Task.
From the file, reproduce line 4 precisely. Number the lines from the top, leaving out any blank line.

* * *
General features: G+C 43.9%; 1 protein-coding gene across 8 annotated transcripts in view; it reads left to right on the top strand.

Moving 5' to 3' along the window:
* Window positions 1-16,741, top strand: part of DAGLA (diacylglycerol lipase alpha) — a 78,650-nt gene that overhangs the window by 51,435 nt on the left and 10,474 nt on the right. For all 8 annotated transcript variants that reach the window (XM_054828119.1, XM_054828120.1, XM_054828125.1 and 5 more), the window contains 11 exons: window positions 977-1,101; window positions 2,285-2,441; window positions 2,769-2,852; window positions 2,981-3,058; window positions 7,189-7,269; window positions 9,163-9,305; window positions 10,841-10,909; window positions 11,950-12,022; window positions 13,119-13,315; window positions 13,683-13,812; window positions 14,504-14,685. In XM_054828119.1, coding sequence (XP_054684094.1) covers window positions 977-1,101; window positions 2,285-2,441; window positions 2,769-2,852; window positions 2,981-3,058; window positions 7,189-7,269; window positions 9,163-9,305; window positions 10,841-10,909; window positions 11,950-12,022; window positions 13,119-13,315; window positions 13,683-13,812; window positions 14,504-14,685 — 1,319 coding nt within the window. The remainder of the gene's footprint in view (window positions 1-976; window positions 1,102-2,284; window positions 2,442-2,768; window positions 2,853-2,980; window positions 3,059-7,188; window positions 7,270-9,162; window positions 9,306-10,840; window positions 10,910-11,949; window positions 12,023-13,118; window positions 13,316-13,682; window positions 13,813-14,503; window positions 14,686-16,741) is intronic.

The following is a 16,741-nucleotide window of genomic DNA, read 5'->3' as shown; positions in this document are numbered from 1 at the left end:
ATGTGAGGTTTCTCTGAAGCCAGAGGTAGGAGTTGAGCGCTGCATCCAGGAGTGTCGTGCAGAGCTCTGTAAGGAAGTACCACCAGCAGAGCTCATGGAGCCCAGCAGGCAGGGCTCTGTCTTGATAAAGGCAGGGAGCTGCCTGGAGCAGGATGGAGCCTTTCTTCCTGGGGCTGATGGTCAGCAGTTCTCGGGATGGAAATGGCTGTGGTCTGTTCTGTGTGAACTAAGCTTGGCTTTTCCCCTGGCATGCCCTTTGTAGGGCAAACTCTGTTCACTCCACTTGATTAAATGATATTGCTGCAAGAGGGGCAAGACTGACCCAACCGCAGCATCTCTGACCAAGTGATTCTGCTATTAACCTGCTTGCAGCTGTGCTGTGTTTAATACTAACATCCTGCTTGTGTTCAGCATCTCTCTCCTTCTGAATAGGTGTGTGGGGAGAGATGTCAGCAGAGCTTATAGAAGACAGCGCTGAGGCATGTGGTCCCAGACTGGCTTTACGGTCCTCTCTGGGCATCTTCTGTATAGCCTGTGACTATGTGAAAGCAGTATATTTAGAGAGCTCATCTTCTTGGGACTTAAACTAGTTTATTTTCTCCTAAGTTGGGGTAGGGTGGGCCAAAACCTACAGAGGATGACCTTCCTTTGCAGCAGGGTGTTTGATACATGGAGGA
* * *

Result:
The following is a 16,741-nucleotide window of genomic DNA, read 5'->3' as shown; positions in this document are numbered from 1 at the left end: